Pets cuddling: Pooches help humans fight the blues with 'cuddles' during pandemic

At first glance, Snuffy might seem like the average pet dog - adorable, friendly and enthusiastic to boot. However, the three-year-old labrador is unlike most others. That's because Snuffy possesses an important job, and designation - that of a 'professional cuddler', who helps humans struggling with mental health, through cuddles and playdates.

During the pandemic, dogs and cats have become caregivers - especially for people with disability and mental health issues. Pet trainer Dr Tanuj Saxena says, “The world has never needed its puppies and kittens as much as it does now. The cuddles are changing everything. They bring happiness, fill the void of loneliness and provide a buffer against stress.”
Pet cuddlesThe increasing demands for therapy dogs in the last year is prompting pet parents to train their pets as cuddlers.
Govind and Alisha Verma from Mumbai - bankers by profession - are parents to professional cuddlers, indie dogs Mowgli and Rani. "I called a pet trainer to train my dogs to help people in need. The trainer comes once a week and we send Rani and Mowgli to many of our neighbours for cuddles. They are happy to receive all the love too.”
Pet cuddles (4)

Pet cuddles (1)
Psychologist and therapist Dr Deblina Gangully explain that cuddling pets are different from therapy pets, who are trained and certified to provide care, affection and assistance to people with physical disabilities or mental issues. Cuddling pets, on the other hand, need only basic training. "There's been a spike in demand for the latter, due to people feeling lonely, isolated, anxious and depressed during the pandemic," says Dr Gangully.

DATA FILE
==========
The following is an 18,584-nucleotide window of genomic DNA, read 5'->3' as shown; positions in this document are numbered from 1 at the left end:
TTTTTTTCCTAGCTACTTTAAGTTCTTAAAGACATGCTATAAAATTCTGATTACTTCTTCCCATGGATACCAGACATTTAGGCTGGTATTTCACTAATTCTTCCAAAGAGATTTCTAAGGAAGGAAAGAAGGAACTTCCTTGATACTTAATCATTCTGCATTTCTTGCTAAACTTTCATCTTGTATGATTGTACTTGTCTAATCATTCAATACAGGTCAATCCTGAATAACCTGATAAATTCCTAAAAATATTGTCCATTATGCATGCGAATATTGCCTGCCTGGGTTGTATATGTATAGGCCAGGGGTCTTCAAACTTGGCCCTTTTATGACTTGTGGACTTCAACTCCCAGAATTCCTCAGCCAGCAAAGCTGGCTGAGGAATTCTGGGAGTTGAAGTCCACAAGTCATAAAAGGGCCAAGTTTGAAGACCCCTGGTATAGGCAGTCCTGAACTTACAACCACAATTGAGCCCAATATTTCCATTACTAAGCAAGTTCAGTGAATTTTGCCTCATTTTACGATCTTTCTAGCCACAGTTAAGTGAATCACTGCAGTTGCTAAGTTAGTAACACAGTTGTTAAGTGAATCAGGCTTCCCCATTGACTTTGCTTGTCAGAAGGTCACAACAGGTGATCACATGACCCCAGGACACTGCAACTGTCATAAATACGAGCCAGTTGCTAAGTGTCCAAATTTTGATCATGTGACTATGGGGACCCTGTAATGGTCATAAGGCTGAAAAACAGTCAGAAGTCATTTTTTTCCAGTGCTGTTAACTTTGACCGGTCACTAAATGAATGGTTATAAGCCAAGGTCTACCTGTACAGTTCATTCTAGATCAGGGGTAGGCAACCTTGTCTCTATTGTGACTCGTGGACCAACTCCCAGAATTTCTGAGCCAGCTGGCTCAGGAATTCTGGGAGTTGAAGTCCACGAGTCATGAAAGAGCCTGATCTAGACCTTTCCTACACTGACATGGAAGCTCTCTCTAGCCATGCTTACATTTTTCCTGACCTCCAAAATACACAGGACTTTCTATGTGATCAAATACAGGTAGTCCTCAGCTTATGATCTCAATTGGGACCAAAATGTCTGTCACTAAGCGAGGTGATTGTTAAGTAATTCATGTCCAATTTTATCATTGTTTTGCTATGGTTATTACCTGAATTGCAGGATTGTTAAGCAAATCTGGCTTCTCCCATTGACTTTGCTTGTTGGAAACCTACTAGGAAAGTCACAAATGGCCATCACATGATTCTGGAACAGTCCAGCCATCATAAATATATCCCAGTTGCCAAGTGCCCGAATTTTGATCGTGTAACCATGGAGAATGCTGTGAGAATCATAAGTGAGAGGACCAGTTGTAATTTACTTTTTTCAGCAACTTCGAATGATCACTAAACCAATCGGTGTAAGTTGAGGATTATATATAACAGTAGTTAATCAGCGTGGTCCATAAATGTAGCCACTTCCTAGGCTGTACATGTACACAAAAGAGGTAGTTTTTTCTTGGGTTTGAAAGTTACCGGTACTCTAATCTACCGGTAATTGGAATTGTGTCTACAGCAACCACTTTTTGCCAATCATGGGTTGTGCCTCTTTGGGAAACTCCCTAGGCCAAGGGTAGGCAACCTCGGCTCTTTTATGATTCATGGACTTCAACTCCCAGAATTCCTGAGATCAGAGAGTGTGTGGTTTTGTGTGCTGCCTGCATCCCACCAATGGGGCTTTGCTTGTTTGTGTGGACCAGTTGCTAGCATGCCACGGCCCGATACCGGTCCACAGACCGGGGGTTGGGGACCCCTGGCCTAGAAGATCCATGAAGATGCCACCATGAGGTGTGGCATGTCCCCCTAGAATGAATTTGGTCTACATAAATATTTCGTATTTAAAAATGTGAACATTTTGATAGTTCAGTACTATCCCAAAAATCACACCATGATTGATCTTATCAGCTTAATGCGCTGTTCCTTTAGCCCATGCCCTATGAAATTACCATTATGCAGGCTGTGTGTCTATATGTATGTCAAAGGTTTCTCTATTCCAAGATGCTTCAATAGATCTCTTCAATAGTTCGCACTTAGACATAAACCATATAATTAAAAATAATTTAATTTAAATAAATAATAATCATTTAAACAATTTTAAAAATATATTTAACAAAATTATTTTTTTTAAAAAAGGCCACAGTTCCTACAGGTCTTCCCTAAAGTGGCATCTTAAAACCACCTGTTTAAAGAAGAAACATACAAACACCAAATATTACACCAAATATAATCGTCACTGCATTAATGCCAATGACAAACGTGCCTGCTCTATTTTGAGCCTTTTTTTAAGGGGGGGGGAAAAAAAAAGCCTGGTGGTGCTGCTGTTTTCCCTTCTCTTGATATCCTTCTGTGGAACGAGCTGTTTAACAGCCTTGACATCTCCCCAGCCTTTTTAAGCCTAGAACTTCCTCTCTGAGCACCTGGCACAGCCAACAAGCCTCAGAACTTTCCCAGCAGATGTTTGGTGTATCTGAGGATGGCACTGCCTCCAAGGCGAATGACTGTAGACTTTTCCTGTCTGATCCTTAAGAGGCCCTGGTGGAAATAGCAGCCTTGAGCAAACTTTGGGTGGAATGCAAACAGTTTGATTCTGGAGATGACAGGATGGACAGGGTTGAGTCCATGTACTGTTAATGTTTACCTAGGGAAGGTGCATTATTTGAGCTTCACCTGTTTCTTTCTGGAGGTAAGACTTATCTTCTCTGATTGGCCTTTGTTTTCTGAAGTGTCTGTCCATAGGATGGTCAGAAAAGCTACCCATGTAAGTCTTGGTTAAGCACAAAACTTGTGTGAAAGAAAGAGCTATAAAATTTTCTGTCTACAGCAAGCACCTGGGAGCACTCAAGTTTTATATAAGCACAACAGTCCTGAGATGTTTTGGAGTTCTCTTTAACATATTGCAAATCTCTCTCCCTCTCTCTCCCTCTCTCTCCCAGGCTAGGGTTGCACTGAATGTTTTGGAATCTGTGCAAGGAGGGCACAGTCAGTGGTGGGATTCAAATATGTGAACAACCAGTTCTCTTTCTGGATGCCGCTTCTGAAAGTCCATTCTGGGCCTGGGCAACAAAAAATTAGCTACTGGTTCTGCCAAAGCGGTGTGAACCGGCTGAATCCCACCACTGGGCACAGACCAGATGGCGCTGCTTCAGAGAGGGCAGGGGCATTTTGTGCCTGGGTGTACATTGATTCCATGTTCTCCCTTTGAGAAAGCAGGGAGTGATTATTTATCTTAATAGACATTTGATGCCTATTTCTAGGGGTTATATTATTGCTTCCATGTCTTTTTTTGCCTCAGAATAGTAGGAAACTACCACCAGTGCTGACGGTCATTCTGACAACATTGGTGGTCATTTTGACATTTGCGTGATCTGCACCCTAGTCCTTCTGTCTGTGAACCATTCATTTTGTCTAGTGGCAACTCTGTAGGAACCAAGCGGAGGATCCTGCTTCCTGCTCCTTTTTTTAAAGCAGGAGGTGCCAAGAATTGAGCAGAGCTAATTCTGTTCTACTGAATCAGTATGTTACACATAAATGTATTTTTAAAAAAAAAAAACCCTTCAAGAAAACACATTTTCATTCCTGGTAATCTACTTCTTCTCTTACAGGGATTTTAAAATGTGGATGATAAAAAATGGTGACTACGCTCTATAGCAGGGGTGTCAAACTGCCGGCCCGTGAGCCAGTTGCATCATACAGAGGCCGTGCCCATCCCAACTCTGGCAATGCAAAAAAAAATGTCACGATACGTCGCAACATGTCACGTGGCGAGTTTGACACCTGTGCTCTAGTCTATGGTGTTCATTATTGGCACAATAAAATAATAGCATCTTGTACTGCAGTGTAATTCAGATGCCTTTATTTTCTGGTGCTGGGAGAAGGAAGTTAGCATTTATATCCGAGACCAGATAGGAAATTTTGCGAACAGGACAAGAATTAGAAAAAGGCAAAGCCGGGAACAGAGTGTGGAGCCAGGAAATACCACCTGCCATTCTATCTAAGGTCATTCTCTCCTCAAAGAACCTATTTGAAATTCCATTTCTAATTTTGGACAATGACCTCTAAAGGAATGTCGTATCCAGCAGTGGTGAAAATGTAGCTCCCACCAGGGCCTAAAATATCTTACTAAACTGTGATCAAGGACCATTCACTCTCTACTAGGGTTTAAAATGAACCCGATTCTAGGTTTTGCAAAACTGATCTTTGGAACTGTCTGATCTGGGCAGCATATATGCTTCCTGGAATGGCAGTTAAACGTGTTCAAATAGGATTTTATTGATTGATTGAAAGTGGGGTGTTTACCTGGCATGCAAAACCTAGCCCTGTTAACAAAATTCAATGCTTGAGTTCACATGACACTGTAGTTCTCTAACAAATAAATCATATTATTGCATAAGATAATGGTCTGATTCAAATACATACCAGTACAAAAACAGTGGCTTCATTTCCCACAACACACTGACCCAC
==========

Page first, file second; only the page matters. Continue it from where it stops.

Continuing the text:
Pet cuddles (5)
Pet trainer Usha Nambiar adds, "We start training animals to become cuddling pets at the earliest stage possible. A dog learns easily when trained as a puppy. We make them used to human touch and hugs, which they love anyway. Breeds like a labrador, golden retriever, or even indie dogs do well as professional cuddlers and therapy dogs."
The cuddling dogs are mostly hired for an hour or two - depending on the need of a person.
"The dogs are trained to cuddle for hours, but that's not it. They like to play, get kissed and receive plenty of love from humans," says pet trainer and psychologist Dr Avantika Gaur. She adds, "The sessions come with a minimal charge of `200 to 500 for an hour, and sometimes they're free of cost."

Pet cuddles
Psychologist and therapist Dr Deblina Gangully shares, “Cuddling and petting an animal lowers cortisol levels (which contribute to stress) in the body. Prolonged physical affection, for at least 15 minutes, increases levels of oxytocin, a neurotransmitter that helps the body cope with stress. And, as if that wasn’t good enough, your brain releases endorphins when petting your best bud, which helps create a feeling of happiness and satisfaction. So, pets are natural healers for human beings - more so in the pandemic.”
Pet cuddles (3)
Animal behaviourist Dr Rajesh Mishra adds, “Cuddling your pet actually reduces your blood pressure, which helps your body relax. Therapy dogs are often enlisted for hospital visits too as cuddling with a pet can also alleviate pain. As little as a half-hour per week of animal contact can help people of all ages feel less pain, as they’re more focused on getting slobbery kisses!"

End of the article

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